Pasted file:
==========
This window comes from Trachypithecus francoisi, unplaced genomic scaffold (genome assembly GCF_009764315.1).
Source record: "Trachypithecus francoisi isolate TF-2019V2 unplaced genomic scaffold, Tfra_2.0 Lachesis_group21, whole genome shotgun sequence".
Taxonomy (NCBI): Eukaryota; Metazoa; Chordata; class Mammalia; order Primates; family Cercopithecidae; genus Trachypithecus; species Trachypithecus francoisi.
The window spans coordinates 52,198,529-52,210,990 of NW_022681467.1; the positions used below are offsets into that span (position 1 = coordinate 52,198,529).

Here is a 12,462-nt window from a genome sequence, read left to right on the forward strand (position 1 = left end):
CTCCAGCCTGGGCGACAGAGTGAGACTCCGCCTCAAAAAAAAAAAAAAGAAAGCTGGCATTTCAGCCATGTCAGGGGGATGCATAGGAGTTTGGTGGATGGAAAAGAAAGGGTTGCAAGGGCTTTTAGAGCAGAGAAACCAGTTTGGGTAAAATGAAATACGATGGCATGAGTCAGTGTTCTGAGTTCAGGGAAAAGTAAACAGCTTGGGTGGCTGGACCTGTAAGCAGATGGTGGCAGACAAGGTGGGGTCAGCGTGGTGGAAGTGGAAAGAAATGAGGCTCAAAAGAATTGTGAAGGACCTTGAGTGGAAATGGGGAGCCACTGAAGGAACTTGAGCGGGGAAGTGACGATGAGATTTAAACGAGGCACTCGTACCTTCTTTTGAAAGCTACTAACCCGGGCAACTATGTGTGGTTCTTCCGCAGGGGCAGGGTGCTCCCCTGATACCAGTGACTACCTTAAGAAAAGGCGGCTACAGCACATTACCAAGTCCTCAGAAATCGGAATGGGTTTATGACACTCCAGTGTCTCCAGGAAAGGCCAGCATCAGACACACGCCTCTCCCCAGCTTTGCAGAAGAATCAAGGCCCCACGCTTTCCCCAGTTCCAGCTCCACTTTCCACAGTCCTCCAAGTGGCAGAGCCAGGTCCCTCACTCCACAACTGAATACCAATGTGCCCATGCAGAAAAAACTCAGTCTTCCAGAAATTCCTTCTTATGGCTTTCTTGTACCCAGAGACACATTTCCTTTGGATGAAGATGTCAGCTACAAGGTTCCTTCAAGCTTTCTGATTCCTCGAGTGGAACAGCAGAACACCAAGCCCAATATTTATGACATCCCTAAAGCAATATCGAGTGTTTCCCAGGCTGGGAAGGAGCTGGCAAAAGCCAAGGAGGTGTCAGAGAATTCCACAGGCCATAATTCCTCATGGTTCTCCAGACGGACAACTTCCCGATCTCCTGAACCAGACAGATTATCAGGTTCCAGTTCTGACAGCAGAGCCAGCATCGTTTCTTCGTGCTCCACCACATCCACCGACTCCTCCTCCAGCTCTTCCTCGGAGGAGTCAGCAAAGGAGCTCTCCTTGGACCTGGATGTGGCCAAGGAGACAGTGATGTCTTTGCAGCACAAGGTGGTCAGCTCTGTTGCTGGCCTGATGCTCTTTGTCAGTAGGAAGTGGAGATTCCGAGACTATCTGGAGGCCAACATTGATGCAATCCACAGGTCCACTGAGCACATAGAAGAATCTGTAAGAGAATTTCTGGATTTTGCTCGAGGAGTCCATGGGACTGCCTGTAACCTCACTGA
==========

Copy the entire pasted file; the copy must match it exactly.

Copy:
This window comes from Trachypithecus francoisi, unplaced genomic scaffold (genome assembly GCF_009764315.1).
Source record: "Trachypithecus francoisi isolate TF-2019V2 unplaced genomic scaffold, Tfra_2.0 Lachesis_group21, whole genome shotgun sequence".
Taxonomy (NCBI): Eukaryota; Metazoa; Chordata; class Mammalia; order Primates; family Cercopithecidae; genus Trachypithecus; species Trachypithecus francoisi.
The window spans coordinates 52,198,529-52,210,990 of NW_022681467.1; the positions used below are offsets into that span (position 1 = coordinate 52,198,529).

Here is a 12,462-nt window from a genome sequence, read left to right on the forward strand (position 1 = left end):
CTCCAGCCTGGGCGACAGAGTGAGACTCCGCCTCAAAAAAAAAAAAAAGAAAGCTGGCATTTCAGCCATGTCAGGGGGATGCATAGGAGTTTGGTGGATGGAAAAGAAAGGGTTGCAAGGGCTTTTAGAGCAGAGAAACCAGTTTGGGTAAAATGAAATACGATGGCATGAGTCAGTGTTCTGAGTTCAGGGAAAAGTAAACAGCTTGGGTGGCTGGACCTGTAAGCAGATGGTGGCAGACAAGGTGGGGTCAGCGTGGTGGAAGTGGAAAGAAATGAGGCTCAAAAGAATTGTGAAGGACCTTGAGTGGAAATGGGGAGCCACTGAAGGAACTTGAGCGGGGAAGTGACGATGAGATTTAAACGAGGCACTCGTACCTTCTTTTGAAAGCTACTAACCCGGGCAACTATGTGTGGTTCTTCCGCAGGGGCAGGGTGCTCCCCTGATACCAGTGACTACCTTAAGAAAAGGCGGCTACAGCACATTACCAAGTCCTCAGAAATCGGAATGGGTTTATGACACTCCAGTGTCTCCAGGAAAGGCCAGCATCAGACACACGCCTCTCCCCAGCTTTGCAGAAGAATCAAGGCCCCACGCTTTCCCCAGTTCCAGCTCCACTTTCCACAGTCCTCCAAGTGGCAGAGCCAGGTCCCTCACTCCACAACTGAATACCAATGTGCCCATGCAGAAAAAACTCAGTCTTCCAGAAATTCCTTCTTATGGCTTTCTTGTACCCAGAGACACATTTCCTTTGGATGAAGATGTCAGCTACAAGGTTCCTTCAAGCTTTCTGATTCCTCGAGTGGAACAGCAGAACACCAAGCCCAATATTTATGACATCCCTAAAGCAATATCGAGTGTTTCCCAGGCTGGGAAGGAGCTGGCAAAAGCCAAGGAGGTGTCAGAGAATTCCACAGGCCATAATTCCTCATGGTTCTCCAGACGGACAACTTCCCGATCTCCTGAACCAGACAGATTATCAGGTTCCAGTTCTGACAGCAGAGCCAGCATCGTTTCTTCGTGCTCCACCACATCCACCGACTCCTCCTCCAGCTCTTCCTCGGAGGAGTCAGCAAAGGAGCTCTCCTTGGACCTGGATGTGGCCAAGGAGACAGTGATGTCTTTGCAGCACAAGGTGGTCAGCTCTGTTGCTGGCCTGATGCTCTTTGTCAGTAGGAAGTGGAGATTCCGAGACTATCTGGAGGCCAACATTGATGCAATCCACAGGTCCACTGAGCACATAGAAGAATCTGTAAGAGAATTTCTGGATTTTGCTCGAGGAGTCCATGGGACTGCCTGTAACCTCACTGA